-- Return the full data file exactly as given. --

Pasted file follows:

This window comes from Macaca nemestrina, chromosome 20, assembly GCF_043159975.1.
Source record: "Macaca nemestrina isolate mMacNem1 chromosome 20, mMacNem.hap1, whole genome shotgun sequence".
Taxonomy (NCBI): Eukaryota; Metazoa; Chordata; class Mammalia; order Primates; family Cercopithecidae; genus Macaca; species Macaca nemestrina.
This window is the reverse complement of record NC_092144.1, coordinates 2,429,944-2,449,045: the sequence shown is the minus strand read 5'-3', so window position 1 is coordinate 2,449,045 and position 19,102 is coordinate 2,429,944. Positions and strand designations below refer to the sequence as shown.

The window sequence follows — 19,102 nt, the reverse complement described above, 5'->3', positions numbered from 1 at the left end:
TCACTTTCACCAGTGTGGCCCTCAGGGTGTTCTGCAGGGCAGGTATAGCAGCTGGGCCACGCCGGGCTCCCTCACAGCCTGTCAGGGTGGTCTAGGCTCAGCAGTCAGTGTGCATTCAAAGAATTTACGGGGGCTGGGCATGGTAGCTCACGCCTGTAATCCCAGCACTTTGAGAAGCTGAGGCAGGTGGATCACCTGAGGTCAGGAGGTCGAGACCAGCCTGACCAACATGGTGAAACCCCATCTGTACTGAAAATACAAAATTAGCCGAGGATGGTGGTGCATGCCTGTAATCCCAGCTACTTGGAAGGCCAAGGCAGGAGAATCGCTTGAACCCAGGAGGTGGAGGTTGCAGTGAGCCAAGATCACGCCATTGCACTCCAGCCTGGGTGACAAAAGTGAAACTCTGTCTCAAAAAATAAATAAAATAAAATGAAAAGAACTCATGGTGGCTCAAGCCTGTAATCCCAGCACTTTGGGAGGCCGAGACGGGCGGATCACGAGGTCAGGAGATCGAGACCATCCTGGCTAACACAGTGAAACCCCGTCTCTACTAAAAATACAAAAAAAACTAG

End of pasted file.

This window comes from Macaca nemestrina, chromosome 20, assembly GCF_043159975.1.
Source record: "Macaca nemestrina isolate mMacNem1 chromosome 20, mMacNem.hap1, whole genome shotgun sequence".
Taxonomy (NCBI): Eukaryota; Metazoa; Chordata; class Mammalia; order Primates; family Cercopithecidae; genus Macaca; species Macaca nemestrina.
This window is the reverse complement of record NC_092144.1, coordinates 2,429,944-2,449,045: the sequence shown is the minus strand read 5'-3', so window position 1 is coordinate 2,449,045 and position 19,102 is coordinate 2,429,944. Positions and strand designations below refer to the sequence as shown.

The window sequence follows — 19,102 nt, the reverse complement described above, 5'->3', positions numbered from 1 at the left end:
TCACTTTCACCAGTGTGGCCCTCAGGGTGTTCTGCAGGGCAGGTATAGCAGCTGGGCCACGCCGGGCTCCCTCACAGCCTGTCAGGGTGGTCTAGGCTCAGCAGTCAGTGTGCATTCAAAGAATTTACGGGGGCTGGGCATGGTAGCTCACGCCTGTAATCCCAGCACTTTGAGAAGCTGAGGCAGGTGGATCACCTGAGGTCAGGAGGTCGAGACCAGCCTGACCAACATGGTGAAACCCCATCTGTACTGAAAATACAAAATTAGCCGAGGATGGTGGTGCATGCCTGTAATCCCAGCTACTTGGAAGGCCAAGGCAGGAGAATCGCTTGAACCCAGGAGGTGGAGGTTGCAGTGAGCCAAGATCACGCCATTGCACTCCAGCCTGGGTGACAAAAGTGAAACTCTGTCTCAAAAAATAAATAAAATAAAATGAAAAGAACTCATGGTGGCTCAAGCCTGTAATCCCAGCACTTTGGGAGGCCGAGACGGGCGGATCACGAGGTCAGGAGATCGAGACCATCCTGGCTAACACAGTGAAACCCCGTCTCTACTAAAAATACAAAAAAAACTAG